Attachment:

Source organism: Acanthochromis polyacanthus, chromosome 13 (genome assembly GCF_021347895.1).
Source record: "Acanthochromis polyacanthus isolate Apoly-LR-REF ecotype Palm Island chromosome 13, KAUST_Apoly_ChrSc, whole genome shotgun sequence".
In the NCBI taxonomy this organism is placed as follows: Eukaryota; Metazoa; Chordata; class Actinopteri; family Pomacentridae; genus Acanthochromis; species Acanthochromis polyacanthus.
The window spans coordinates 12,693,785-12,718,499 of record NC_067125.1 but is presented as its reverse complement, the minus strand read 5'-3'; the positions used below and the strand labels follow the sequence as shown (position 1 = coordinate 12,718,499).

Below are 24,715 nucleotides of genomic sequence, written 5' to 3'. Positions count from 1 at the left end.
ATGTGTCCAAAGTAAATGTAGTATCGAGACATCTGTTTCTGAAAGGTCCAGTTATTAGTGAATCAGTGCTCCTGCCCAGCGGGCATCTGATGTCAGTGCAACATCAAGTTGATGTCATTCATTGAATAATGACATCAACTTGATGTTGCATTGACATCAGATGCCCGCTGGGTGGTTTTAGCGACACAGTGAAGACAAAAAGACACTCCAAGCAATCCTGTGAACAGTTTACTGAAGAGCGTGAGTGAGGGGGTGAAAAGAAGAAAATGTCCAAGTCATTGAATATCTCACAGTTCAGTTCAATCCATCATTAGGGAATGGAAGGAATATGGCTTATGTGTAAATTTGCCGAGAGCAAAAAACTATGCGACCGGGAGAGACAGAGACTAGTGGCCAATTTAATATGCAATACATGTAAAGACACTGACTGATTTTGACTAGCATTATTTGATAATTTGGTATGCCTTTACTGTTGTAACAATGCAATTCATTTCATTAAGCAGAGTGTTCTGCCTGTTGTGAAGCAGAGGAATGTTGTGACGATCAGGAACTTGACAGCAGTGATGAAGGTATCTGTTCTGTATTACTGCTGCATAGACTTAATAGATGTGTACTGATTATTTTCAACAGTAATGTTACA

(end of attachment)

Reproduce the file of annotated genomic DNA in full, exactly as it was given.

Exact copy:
Source organism: Acanthochromis polyacanthus, chromosome 13 (genome assembly GCF_021347895.1).
Source record: "Acanthochromis polyacanthus isolate Apoly-LR-REF ecotype Palm Island chromosome 13, KAUST_Apoly_ChrSc, whole genome shotgun sequence".
In the NCBI taxonomy this organism is placed as follows: Eukaryota; Metazoa; Chordata; class Actinopteri; family Pomacentridae; genus Acanthochromis; species Acanthochromis polyacanthus.
The window spans coordinates 12,693,785-12,718,499 of record NC_067125.1 but is presented as its reverse complement, the minus strand read 5'-3'; the positions used below and the strand labels follow the sequence as shown (position 1 = coordinate 12,718,499).

Below are 24,715 nucleotides of genomic sequence, written 5' to 3'. Positions count from 1 at the left end.
ATGTGTCCAAAGTAAATGTAGTATCGAGACATCTGTTTCTGAAAGGTCCAGTTATTAGTGAATCAGTGCTCCTGCCCAGCGGGCATCTGATGTCAGTGCAACATCAAGTTGATGTCATTCATTGAATAATGACATCAACTTGATGTTGCATTGACATCAGATGCCCGCTGGGTGGTTTTAGCGACACAGTGAAGACAAAAAGACACTCCAAGCAATCCTGTGAACAGTTTACTGAAGAGCGTGAGTGAGGGGGTGAAAAGAAGAAAATGTCCAAGTCATTGAATATCTCACAGTTCAGTTCAATCCATCATTAGGGAATGGAAGGAATATGGCTTATGTGTAAATTTGCCGAGAGCAAAAAACTATGCGACCGGGAGAGACAGAGACTAGTGGCCAATTTAATATGCAATACATGTAAAGACACTGACTGATTTTGACTAGCATTATTTGATAATTTGGTATGCCTTTACTGTTGTAACAATGCAATTCATTTCATTAAGCAGAGTGTTCTGCCTGTTGTGAAGCAGAGGAATGTTGTGACGATCAGGAACTTGACAGCAGTGATGAAGGTATCTGTTCTGTATTACTGCTGCATAGACTTAATAGATGTGTACTGATTATTTTCAACAGTAATGTTACA